COPENHAGEN, Denmark: Denmark’s mink farmers are mourning what they say is the death of their industry after a government order to cull all of their stocks over a mutated variant of the new coronavirus. On Saturday, angry farmers and supporters plan to demonstrate against the cull in the country’s two biggest cities, Copenhagen and Aarhus, with 400 tractors expected to roll in.
“We’re in shock,” Marianne Norgaard Sorensen tells AFP. “Words can’t describe the nightmare we’ve been through.” She and her husband, who has been a mink farmer since 1993, live in North Jutland, the region in northwestern Denmark home to the most mink farms. Like millions of others across the country, their 27,000 minks were slaughtered in early November and around two thirds of the country’s stocks have been culled to date.
“We wrote to the veterinary authorities to ask for two more days but then they came … and took over. It was very harsh, video of the slaughter went online,” she recalls. “If we had only had two more days, we would have done it in a more humane way.” Meanwhile, hundreds of Danish farmers and mink breeders demonstrated with tractors Saturday against a government decision to cull their minks to halt the spread of a coronavirus variant. More than 500 tractors, many decked out with the Danish flag, drove past the government’s offices and parliament in Copenhagen to the port. Another 400 staged a similar protest in the country’s second city, Aarhus.
Prime Minister Frederiksen’s government has acknowledged that its decision to cull more than 15 million minks had no legal basis for those not contaminated by the COVID-19 variant, infuriating breeders. Denmark, a country of around 5.8 million people, has been the world’s leading exporter of mink fur for several decades. It sells pelts for around 670 million euros ($792 million) annually, and is the second-biggest producer worldwide, behind China.
Denmark’s mink breeding began in the 1930s, when farmers sought to diversify their business as butter and meat prices tumbled. Boosted by a favorable climate, the sector peaked in the 1960s, when there were some 6,000 farms compared to around 1,000 today.
With three times more minks than people, Denmark is now the world’s biggest exporter of pelts, ringing up sales of 670 million euros ($792 million) annually, and the second-biggest producer behind China. The animal is prized for its soft fur, used in the fashion industry for coats, collars and hats. Wearing fur remains especially popular in China, while attitudes have shifted in the West over the years.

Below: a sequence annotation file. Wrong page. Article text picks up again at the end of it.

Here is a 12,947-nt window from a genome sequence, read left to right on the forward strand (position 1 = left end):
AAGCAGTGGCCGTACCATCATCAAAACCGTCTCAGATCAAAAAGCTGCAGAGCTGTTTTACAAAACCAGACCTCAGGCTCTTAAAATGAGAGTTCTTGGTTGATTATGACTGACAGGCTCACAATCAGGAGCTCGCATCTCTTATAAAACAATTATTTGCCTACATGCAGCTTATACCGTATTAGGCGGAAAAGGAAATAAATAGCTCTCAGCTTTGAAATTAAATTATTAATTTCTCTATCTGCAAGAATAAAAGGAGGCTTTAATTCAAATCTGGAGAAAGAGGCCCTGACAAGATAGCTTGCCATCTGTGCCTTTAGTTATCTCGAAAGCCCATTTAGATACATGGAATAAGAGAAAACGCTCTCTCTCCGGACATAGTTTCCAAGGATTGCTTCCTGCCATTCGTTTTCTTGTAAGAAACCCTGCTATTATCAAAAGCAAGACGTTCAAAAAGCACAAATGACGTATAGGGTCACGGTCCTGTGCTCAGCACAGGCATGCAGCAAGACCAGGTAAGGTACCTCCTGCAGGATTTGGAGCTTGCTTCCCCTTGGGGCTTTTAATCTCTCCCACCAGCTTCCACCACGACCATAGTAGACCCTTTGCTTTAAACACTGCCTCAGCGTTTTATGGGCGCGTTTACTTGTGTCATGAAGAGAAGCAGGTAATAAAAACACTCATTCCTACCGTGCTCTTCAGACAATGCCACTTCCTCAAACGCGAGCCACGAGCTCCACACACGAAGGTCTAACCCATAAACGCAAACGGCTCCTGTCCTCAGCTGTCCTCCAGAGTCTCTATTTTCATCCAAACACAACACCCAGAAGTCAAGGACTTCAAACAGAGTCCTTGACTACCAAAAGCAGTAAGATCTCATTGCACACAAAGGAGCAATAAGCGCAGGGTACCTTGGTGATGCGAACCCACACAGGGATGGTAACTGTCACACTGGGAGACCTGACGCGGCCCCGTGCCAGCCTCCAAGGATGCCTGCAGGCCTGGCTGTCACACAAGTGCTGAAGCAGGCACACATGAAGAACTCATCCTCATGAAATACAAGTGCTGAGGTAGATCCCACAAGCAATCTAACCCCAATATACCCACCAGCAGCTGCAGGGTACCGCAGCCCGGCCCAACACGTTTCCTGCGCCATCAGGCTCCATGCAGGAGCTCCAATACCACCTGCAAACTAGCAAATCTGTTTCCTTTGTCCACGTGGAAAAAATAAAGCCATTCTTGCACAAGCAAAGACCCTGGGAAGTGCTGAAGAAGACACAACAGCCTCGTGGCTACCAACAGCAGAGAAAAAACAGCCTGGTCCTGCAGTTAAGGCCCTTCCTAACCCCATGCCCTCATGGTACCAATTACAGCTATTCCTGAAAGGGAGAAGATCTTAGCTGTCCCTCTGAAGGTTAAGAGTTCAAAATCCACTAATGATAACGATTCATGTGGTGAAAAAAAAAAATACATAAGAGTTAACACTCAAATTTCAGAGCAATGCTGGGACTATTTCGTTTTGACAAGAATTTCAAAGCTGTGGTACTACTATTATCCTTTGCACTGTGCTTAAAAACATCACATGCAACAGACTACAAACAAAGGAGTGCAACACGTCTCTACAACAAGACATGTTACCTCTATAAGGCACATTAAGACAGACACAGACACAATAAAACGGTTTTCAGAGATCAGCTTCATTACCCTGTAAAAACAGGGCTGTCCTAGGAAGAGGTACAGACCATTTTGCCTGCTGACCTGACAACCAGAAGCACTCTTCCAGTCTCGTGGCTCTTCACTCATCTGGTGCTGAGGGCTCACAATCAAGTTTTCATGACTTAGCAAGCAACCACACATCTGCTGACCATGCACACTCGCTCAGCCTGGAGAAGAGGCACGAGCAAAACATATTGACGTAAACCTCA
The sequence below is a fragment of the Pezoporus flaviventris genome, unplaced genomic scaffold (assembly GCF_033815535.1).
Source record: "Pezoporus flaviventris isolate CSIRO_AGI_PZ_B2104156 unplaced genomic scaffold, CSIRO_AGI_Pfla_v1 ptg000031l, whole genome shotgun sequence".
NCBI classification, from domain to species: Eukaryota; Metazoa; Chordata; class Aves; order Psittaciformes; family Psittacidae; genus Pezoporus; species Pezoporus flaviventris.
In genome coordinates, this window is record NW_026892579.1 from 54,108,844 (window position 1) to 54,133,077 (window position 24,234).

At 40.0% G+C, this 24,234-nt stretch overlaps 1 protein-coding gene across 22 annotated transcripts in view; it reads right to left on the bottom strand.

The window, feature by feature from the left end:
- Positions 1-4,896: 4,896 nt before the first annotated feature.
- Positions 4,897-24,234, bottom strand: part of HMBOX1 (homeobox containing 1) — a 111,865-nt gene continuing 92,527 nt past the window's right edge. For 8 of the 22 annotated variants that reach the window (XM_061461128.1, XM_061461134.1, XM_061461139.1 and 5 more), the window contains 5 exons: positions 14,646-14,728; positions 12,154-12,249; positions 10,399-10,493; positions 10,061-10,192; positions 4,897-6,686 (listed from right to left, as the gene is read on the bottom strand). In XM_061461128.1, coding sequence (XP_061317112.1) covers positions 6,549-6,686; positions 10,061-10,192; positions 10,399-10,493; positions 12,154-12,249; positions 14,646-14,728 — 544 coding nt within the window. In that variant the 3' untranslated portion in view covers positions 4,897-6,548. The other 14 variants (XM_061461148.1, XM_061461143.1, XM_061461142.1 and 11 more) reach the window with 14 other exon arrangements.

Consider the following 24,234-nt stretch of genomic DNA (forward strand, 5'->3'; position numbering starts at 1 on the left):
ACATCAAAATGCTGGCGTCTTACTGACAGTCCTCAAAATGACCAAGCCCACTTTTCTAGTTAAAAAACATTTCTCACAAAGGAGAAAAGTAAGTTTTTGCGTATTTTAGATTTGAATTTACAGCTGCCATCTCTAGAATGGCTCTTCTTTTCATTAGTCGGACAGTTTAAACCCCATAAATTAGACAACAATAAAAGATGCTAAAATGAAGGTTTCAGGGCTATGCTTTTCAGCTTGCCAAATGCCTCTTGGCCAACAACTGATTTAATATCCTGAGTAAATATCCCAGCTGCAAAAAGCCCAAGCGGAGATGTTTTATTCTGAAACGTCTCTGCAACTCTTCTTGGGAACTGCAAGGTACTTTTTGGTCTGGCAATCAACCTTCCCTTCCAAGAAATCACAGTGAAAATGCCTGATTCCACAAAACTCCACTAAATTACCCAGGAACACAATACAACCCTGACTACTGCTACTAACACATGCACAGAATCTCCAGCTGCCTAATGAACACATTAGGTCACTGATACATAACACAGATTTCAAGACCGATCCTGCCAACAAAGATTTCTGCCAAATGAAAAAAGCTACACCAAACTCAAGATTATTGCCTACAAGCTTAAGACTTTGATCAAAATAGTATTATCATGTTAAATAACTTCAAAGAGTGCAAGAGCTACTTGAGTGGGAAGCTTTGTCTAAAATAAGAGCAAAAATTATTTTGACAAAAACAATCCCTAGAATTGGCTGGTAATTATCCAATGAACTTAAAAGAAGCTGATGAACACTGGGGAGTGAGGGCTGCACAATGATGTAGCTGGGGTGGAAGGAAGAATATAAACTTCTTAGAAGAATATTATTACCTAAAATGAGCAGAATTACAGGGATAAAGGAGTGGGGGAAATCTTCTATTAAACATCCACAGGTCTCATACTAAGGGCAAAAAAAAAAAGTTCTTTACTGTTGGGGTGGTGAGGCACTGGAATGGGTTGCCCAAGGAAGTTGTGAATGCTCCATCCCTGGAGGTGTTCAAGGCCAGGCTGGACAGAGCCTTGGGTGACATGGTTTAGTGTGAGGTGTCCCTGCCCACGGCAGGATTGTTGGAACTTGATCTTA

But minks have posed a problem in the fight against the new coronavirus. The animals can catch the virus, and also pass it back to humans. In early November, the Danish government sounded the alarm when it announced a nationwide cull of its 15 to 17 million minks, saying they could carry a mutated variant of the virus that could render any future vaccine for humans less effective.
The strain, dubbed ‘Cluster 5’, was detected in 12 people in August and September in North Jutland, and the government swiftly imposed strict restrictions on the region. Since then, no new cases of the strain have been detected in humans or minks, the health ministry said Thursday, saying it has “most likely been eradicated”. The cull has turned into a fiasco for the government.
It was forced to admit last week that it had no legal power to order the killing of healthy minks outside the contaminated zones, leading to the resignation on Wednesday of the agriculture minister and dealing a blow to public confidence in the government. Prime Minister Mette Frederiksen has nonetheless insisted the cull is “non-negotiable”, and her government is now preparing legislation to make it possible-by banning mink farming until January 1, 2022.
No hope for recovery
Meanwhile, in another part of Jutland, Erik Vammen has held off killing his animals so far, even though that means he forgoes the extra compensation paid to those who cull rapidly. “At night when I see the lights of a car I’m afraid it’s the police,” admits this 60-something who inherited his mink farm from his father and grandfather before him.
Since neither his nor the neighboring farms have had any cases of coronavirus, his minks are not a priority. But he knows that “if I don’t kill the minks they’ll come and kill them.” He says the state’s financial compensation is not enough to make up for his lost livelihood. And, he argues, how can you have confidence in authorities who impose measures without any legal basis? Few believe the industry will ever recover, even if mink farms are authorized to open again in 2022. Most agree it would take more than 10 years to cultivate minks with top quality pelts. – AFP